I once had an intelligent young Frenchman as a guest in New York, and after a few days, I asked him what struck him most among his new impressions. Without hesitation, he replied, “The way that everyone of every sort looks you right in the eye, without a thought of inequality.
No, the American dream that has lured tens of millions of all nations to our shores in the past century has not been a dream of merely material plenty, though that has doubtless counted heavily. It has been much more than that. It has been a dream of being able to grow to fullest development as man and woman, unhampered by the barriers which had slowly been erected in older civilizations, unrepressed by social orders which had developed for the benefit of classes rather than for the simple human being of any and every class. And that dream has been realized more fully in actual life here than anywhere else, though very imperfectly even among ourselves.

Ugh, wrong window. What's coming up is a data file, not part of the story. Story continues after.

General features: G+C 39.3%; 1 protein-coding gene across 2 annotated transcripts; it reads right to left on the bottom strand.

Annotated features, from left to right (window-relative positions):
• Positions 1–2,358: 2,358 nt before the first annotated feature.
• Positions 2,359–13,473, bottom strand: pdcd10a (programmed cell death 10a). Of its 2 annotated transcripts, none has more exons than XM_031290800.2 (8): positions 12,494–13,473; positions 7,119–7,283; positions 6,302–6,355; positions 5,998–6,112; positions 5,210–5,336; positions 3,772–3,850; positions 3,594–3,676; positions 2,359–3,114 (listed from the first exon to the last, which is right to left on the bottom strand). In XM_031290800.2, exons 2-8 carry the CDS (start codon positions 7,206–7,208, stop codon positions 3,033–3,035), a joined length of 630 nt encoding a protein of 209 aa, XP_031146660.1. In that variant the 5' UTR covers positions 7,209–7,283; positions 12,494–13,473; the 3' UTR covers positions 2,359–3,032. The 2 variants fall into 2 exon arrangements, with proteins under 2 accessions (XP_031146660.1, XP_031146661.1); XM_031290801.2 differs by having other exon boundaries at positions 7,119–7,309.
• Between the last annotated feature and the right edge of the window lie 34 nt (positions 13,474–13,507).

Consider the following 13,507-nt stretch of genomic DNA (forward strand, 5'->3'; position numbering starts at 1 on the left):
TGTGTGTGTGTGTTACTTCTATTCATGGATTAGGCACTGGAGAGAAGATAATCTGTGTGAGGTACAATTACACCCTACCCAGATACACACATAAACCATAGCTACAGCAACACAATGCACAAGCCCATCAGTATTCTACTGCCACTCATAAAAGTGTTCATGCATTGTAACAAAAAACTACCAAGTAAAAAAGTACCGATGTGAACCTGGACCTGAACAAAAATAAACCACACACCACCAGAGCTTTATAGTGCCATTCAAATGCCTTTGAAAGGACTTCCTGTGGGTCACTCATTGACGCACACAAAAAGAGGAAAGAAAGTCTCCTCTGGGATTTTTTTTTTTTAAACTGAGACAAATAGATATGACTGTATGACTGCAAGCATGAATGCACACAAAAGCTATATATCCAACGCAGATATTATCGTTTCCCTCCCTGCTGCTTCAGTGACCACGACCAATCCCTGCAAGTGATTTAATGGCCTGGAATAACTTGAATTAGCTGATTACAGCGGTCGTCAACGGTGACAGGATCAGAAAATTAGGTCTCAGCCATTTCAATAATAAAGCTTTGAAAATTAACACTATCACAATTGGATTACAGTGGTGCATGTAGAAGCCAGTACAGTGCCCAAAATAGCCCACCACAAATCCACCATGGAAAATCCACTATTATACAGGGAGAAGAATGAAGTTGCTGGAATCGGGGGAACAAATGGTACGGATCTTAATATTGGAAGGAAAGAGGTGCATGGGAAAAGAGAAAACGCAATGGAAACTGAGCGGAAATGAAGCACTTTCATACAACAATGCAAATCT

the American dream itself opens all sorts of questions as to values. It is easy to say a better and richer life for all men, but what is better and what is richer? In this respect, as in'many others, the great business leaders are likely to lead us astray rather than to guide us. For example, as promulgated by them, there is danger in the present popular theory of the high-wage scale. The danger lies in the fact that the theory is advanced not for the purpose of creating a better type of man by increasing his leisure and the opportunity for making a wise use of it, but for the sole and avowed purpose of increasing his powers as a “consumer.”